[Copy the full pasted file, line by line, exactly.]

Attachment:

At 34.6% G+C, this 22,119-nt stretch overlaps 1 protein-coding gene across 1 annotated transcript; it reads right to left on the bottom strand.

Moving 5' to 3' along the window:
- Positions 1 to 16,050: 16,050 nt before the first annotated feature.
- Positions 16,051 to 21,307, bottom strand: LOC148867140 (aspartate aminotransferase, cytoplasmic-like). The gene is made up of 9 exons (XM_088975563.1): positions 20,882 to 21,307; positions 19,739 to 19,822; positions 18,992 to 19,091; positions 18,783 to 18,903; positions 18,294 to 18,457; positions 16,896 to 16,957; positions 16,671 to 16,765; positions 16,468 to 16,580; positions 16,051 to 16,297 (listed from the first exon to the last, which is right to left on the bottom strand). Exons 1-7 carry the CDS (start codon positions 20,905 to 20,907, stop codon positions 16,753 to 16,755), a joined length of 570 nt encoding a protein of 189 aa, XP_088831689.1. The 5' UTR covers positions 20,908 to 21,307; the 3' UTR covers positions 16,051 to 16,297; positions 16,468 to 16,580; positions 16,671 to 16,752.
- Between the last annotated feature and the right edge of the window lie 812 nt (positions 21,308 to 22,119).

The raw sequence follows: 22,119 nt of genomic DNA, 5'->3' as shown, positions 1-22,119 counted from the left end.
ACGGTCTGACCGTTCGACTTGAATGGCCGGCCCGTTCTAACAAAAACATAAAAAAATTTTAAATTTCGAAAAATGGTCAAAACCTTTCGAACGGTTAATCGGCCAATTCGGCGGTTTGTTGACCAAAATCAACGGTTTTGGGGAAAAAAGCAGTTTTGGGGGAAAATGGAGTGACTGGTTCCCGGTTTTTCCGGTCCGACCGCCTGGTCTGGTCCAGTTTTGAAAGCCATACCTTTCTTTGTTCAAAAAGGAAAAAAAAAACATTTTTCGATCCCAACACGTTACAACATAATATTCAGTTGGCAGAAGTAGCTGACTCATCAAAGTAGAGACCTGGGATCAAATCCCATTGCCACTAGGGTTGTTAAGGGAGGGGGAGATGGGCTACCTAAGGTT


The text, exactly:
At 34.6% G+C, this 22,119-nt stretch overlaps 1 protein-coding gene across 1 annotated transcript; it reads right to left on the bottom strand.

Moving 5' to 3' along the window:
- Positions 1 to 16,050: 16,050 nt before the first annotated feature.
- Positions 16,051 to 21,307, bottom strand: LOC148867140 (aspartate aminotransferase, cytoplasmic-like). The gene is made up of 9 exons (XM_088975563.1): positions 20,882 to 21,307; positions 19,739 to 19,822; positions 18,992 to 19,091; positions 18,783 to 18,903; positions 18,294 to 18,457; positions 16,896 to 16,957; positions 16,671 to 16,765; positions 16,468 to 16,580; positions 16,051 to 16,297 (listed from the first exon to the last, which is right to left on the bottom strand). Exons 1-7 carry the CDS (start codon positions 20,905 to 20,907, stop codon positions 16,753 to 16,755), a joined length of 570 nt encoding a protein of 189 aa, XP_088831689.1. The 5' UTR covers positions 20,908 to 21,307; the 3' UTR covers positions 16,051 to 16,297; positions 16,468 to 16,580; positions 16,671 to 16,752.
- Between the last annotated feature and the right edge of the window lie 812 nt (positions 21,308 to 22,119).

The raw sequence follows: 22,119 nt of genomic DNA, 5'->3' as shown, positions 1-22,119 counted from the left end.
ACGGTCTGACCGTTCGACTTGAATGGCCGGCCCGTTCTAACAAAAACATAAAAAAATTTTAAATTTCGAAAAATGGTCAAAACCTTTCGAACGGTTAATCGGCCAATTCGGCGGTTTGTTGACCAAAATCAACGGTTTTGGGGAAAAAAGCAGTTTTGGGGGAAAATGGAGTGACTGGTTCCCGGTTTTTCCGGTCCGACCGCCTGGTCTGGTCCAGTTTTGAAAGCCATACCTTTCTTTGTTCAAAAAGGAAAAAAAAAACATTTTTCGATCCCAACACGTTACAACATAATATTCAGTTGGCAGAAGTAGCTGACTCATCAAAGTAGAGACCTGGGATCAAATCCCATTGCCACTAGGGTTGTTAAGGGAGGGGGAGATGGGCTACCTAAGGTT